In a sign of strong national support, the bill to expropriate Repsol's shares received expedited approval in both the Argentine Senate and Congress, where it was even backed by opposition parties.
"What you're really seeing is a renationalization that reflects, I think, very important power changes," says Terry Karl, professor of Latin American Studies at Stanford University in Palo Alto, Calif.
That may not mean a devastating drop-off in foreign investment in Argentina, as many are predicting, however. The country recently discovered new shale and gas oil reserves, and has more than once defied dire predictions about its economy.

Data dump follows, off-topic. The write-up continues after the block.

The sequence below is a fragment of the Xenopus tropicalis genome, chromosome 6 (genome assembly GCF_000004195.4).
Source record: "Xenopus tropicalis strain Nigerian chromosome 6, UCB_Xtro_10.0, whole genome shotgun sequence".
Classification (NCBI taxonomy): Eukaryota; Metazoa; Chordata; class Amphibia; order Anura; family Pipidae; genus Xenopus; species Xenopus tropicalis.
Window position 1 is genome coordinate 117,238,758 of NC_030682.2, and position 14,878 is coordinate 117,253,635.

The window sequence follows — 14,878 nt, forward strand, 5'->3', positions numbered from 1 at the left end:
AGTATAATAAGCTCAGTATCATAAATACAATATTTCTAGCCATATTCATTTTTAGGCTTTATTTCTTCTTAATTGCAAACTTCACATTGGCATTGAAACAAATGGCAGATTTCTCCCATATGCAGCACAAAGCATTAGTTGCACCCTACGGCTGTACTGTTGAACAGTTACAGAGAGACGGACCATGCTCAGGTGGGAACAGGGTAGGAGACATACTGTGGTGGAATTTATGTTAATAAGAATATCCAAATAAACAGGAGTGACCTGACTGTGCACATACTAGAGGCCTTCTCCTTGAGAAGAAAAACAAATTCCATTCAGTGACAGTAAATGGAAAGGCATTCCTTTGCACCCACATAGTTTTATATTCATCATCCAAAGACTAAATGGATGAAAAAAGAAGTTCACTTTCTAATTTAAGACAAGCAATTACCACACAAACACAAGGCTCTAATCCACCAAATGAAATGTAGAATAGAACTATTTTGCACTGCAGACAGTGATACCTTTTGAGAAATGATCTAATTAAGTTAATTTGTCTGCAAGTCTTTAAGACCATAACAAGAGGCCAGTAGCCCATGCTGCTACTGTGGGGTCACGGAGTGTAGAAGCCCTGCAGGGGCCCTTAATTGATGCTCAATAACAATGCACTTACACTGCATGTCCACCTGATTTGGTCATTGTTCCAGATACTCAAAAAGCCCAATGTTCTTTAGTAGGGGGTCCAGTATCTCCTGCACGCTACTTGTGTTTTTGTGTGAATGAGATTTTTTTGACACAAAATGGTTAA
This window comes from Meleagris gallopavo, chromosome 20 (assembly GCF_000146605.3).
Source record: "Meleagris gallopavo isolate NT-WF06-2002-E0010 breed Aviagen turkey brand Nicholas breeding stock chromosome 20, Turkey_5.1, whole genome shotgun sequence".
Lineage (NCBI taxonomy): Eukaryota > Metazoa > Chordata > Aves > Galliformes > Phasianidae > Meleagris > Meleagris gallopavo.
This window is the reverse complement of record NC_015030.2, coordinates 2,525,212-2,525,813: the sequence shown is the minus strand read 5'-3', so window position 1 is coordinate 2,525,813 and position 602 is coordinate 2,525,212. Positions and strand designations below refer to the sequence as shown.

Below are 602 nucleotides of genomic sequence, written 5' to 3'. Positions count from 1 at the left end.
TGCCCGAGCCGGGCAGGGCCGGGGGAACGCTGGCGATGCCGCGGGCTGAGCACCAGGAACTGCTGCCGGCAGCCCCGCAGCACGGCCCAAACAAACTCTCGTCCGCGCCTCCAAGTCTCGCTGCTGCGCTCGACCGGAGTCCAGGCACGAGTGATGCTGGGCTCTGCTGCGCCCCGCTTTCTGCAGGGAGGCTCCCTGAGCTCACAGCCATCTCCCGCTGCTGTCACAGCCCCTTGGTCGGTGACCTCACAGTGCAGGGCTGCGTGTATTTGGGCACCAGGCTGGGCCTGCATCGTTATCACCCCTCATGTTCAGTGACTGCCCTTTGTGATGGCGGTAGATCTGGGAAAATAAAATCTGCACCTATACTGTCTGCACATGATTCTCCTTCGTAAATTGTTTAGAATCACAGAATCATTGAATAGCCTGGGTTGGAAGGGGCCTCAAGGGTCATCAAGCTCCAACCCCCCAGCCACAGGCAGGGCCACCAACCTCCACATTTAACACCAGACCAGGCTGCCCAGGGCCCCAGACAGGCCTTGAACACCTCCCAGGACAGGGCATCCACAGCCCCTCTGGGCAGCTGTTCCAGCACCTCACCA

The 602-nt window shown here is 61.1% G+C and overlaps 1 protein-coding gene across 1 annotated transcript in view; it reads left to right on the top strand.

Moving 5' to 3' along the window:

After a severe economic recession in the late 1990s, Argentina defaulted on nearly $93 billion in foreign debt, winning the country a reputation as a pariah. But it recovered using its own approach – against the advice of the international community.
Kirchner insists that YPF needs to be controlled by the state so that Argentina can stop importing energy – $9.4 billion last year – and become self-sufficient. But as part of a broader protectionist policy, which includes foreign-exchange controls and restrictions on imports, the renationalization could drive away even more investors.